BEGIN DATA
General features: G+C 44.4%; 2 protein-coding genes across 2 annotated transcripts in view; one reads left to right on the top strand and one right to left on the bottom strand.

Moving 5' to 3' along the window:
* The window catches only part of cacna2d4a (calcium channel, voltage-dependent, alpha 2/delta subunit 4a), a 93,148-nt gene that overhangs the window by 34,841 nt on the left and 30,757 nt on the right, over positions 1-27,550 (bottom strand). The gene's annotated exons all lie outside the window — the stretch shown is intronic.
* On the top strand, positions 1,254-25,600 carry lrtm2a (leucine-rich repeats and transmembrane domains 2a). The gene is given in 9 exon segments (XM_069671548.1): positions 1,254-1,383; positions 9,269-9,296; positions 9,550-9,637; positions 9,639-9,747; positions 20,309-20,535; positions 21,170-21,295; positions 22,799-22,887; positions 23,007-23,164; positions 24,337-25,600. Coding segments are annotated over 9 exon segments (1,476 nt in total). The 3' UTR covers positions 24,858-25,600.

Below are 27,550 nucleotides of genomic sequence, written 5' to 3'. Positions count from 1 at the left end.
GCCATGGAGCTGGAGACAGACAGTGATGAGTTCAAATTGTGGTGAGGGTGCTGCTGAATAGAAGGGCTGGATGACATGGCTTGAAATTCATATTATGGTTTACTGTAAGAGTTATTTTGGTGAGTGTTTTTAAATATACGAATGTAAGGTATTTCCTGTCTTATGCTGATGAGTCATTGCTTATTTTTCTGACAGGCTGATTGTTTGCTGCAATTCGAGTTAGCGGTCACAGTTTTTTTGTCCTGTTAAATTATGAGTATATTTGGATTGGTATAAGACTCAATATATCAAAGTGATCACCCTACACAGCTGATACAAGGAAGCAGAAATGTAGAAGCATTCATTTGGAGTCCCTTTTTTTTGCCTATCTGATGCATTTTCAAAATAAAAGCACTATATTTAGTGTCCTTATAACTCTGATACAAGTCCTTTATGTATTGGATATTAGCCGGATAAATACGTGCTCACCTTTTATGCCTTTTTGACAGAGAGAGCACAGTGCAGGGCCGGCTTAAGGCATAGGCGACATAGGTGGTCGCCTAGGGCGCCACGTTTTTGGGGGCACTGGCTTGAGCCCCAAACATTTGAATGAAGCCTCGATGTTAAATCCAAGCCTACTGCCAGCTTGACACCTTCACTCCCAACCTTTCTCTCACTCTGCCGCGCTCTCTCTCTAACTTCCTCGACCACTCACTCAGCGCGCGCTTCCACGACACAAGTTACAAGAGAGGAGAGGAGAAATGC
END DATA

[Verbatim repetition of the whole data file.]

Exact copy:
General features: G+C 44.4%; 2 protein-coding genes across 2 annotated transcripts in view; one reads left to right on the top strand and one right to left on the bottom strand.

Moving 5' to 3' along the window:
* The window catches only part of cacna2d4a (calcium channel, voltage-dependent, alpha 2/delta subunit 4a), a 93,148-nt gene that overhangs the window by 34,841 nt on the left and 30,757 nt on the right, over positions 1-27,550 (bottom strand). The gene's annotated exons all lie outside the window — the stretch shown is intronic.
* On the top strand, positions 1,254-25,600 carry lrtm2a (leucine-rich repeats and transmembrane domains 2a). The gene is given in 9 exon segments (XM_069671548.1): positions 1,254-1,383; positions 9,269-9,296; positions 9,550-9,637; positions 9,639-9,747; positions 20,309-20,535; positions 21,170-21,295; positions 22,799-22,887; positions 23,007-23,164; positions 24,337-25,600. Coding segments are annotated over 9 exon segments (1,476 nt in total). The 3' UTR covers positions 24,858-25,600.

Below are 27,550 nucleotides of genomic sequence, written 5' to 3'. Positions count from 1 at the left end.
GCCATGGAGCTGGAGACAGACAGTGATGAGTTCAAATTGTGGTGAGGGTGCTGCTGAATAGAAGGGCTGGATGACATGGCTTGAAATTCATATTATGGTTTACTGTAAGAGTTATTTTGGTGAGTGTTTTTAAATATACGAATGTAAGGTATTTCCTGTCTTATGCTGATGAGTCATTGCTTATTTTTCTGACAGGCTGATTGTTTGCTGCAATTCGAGTTAGCGGTCACAGTTTTTTTGTCCTGTTAAATTATGAGTATATTTGGATTGGTATAAGACTCAATATATCAAAGTGATCACCCTACACAGCTGATACAAGGAAGCAGAAATGTAGAAGCATTCATTTGGAGTCCCTTTTTTTTGCCTATCTGATGCATTTTCAAAATAAAAGCACTATATTTAGTGTCCTTATAACTCTGATACAAGTCCTTTATGTATTGGATATTAGCCGGATAAATACGTGCTCACCTTTTATGCCTTTTTGACAGAGAGAGCACAGTGCAGGGCCGGCTTAAGGCATAGGCGACATAGGTGGTCGCCTAGGGCGCCACGTTTTTGGGGGCACTGGCTTGAGCCCCAAACATTTGAATGAAGCCTCGATGTTAAATCCAAGCCTACTGCCAGCTTGACACCTTCACTCCCAACCTTTCTCTCACTCTGCCGCGCTCTCTCTCTAACTTCCTCGACCACTCACTCAGCGCGCGCTTCCACGACACAAGTTACAAGAGAGGAGAGGAGAAATGC